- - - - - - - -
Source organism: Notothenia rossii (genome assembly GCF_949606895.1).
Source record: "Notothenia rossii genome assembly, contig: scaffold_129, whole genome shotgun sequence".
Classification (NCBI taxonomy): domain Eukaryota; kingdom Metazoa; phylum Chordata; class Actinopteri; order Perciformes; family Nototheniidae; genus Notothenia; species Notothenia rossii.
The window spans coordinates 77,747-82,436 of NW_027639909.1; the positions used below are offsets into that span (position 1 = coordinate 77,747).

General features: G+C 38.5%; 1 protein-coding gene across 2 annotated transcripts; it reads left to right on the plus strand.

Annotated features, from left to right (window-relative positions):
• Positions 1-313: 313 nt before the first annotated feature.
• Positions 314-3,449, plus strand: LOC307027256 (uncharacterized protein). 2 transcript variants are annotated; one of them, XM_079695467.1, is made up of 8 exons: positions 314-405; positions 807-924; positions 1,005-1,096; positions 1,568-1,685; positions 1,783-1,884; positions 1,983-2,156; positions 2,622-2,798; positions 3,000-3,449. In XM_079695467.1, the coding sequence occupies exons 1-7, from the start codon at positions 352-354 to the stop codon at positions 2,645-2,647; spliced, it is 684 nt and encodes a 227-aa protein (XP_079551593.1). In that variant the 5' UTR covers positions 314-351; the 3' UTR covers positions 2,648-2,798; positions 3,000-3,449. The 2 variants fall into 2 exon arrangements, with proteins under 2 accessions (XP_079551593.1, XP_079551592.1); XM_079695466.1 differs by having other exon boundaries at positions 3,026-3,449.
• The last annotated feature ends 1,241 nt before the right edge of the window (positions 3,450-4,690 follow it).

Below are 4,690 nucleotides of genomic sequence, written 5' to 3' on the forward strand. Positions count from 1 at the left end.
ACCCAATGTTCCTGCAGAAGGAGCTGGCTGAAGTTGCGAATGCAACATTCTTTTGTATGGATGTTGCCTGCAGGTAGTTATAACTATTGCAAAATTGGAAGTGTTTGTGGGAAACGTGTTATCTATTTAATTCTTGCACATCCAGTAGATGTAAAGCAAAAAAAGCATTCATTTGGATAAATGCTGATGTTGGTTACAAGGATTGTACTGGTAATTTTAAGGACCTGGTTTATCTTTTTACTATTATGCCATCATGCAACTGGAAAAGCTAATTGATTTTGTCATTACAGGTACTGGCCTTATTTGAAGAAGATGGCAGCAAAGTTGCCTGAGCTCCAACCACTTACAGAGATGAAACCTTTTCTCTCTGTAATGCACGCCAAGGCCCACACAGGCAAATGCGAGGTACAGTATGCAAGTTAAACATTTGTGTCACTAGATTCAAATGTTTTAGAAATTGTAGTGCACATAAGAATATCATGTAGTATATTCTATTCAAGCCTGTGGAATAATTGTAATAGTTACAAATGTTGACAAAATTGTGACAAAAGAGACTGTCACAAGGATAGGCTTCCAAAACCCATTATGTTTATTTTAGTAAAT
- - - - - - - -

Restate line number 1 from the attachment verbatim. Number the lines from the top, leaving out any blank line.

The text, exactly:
Source organism: Notothenia rossii (genome assembly GCF_949606895.1).